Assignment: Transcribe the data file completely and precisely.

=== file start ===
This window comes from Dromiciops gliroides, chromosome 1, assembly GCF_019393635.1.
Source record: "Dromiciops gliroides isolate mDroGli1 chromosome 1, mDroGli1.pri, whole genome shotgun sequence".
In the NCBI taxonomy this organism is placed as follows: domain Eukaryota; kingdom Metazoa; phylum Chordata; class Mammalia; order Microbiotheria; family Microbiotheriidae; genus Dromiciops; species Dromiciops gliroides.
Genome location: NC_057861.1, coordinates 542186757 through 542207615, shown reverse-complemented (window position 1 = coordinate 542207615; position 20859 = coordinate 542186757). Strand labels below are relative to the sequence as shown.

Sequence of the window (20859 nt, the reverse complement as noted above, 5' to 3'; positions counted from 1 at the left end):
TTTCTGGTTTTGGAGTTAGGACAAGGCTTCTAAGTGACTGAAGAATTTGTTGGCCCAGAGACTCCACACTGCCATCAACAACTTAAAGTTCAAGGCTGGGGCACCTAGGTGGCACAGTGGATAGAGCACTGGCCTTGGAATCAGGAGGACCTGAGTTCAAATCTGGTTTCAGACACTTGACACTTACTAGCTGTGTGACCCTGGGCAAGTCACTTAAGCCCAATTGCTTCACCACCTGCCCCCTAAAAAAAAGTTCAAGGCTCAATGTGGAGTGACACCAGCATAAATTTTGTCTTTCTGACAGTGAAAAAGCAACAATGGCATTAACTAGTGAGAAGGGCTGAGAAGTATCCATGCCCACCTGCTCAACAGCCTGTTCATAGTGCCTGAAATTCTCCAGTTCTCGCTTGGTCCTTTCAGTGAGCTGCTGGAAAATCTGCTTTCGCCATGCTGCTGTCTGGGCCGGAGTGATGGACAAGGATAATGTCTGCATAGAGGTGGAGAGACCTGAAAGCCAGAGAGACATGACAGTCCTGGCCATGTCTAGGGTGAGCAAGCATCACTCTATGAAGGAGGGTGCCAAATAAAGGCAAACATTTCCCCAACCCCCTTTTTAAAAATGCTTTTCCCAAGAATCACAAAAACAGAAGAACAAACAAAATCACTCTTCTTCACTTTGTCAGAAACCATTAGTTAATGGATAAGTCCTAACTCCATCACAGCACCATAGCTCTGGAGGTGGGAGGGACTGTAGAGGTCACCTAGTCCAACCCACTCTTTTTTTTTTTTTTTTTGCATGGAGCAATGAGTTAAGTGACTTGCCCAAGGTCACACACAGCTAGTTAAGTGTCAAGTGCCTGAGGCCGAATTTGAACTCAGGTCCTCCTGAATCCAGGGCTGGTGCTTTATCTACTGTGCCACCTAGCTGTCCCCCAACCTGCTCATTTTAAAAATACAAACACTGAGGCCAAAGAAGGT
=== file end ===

This window comes from Dromiciops gliroides, chromosome 1, assembly GCF_019393635.1.
Source record: "Dromiciops gliroides isolate mDroGli1 chromosome 1, mDroGli1.pri, whole genome shotgun sequence".
In the NCBI taxonomy this organism is placed as follows: domain Eukaryota; kingdom Metazoa; phylum Chordata; class Mammalia; order Microbiotheria; family Microbiotheriidae; genus Dromiciops; species Dromiciops gliroides.
Genome location: NC_057861.1, coordinates 542186757 through 542207615, shown reverse-complemented (window position 1 = coordinate 542207615; position 20859 = coordinate 542186757). Strand labels below are relative to the sequence as shown.

Sequence of the window (20859 nt, the reverse complement as noted above, 5' to 3'; positions counted from 1 at the left end):
TTTCTGGTTTTGGAGTTAGGACAAGGCTTCTAAGTGACTGAAGAATTTGTTGGCCCAGAGACTCCACACTGCCATCAACAACTTAAAGTTCAAGGCTGGGGCACCTAGGTGGCACAGTGGATAGAGCACTGGCCTTGGAATCAGGAGGACCTGAGTTCAAATCTGGTTTCAGACACTTGACACTTACTAGCTGTGTGACCCTGGGCAAGTCACTTAAGCCCAATTGCTTCACCACCTGCCCCCTAAAAAAAAGTTCAAGGCTCAATGTGGAGTGACACCAGCATAAATTTTGTCTTTCTGACAGTGAAAAAGCAACAATGGCATTAACTAGTGAGAAGGGCTGAGAAGTATCCATGCCCACCTGCTCAACAGCCTGTTCATAGTGCCTGAAATTCTCCAGTTCTCGCTTGGTCCTTTCAGTGAGCTGCTGGAAAATCTGCTTTCGCCATGCTGCTGTCTGGGCCGGAGTGATGGACAAGGATAATGTCTGCATAGAGGTGGAGAGACCTGAAAGCCAGAGAGACATGACAGTCCTGGCCATGTCTAGGGTGAGCAAGCATCACTCTATGAAGGAGGGTGCCAAATAAAGGCAAACATTTCCCCAACCCCCTTTTTAAAAATGCTTTTCCCAAGAATCACAAAAACAGAAGAACAAACAAAATCACTCTTCTTCACTTTGTCAGAAACCATTAGTTAATGGATAAGTCCTAACTCCATCACAGCACCATAGCTCTGGAGGTGGGAGGGACTGTAGAGGTCACCTAGTCCAACCCACTCTTTTTTTTTTTTTTTTTGCATGGAGCAATGAGTTAAGTGACTTGCCCAAGGTCACACACAGCTAGTTAAGTGTCAAGTGCCTGAGGCCGAATTTGAACTCAGGTCCTCCTGAATCCAGGGCTGGTGCTTTATCTACTGTGCCACCTAGCTGTCCCCCAACCTGCTCATTTTAAAAATACAAACACTGAGGCCAAAGAAGGT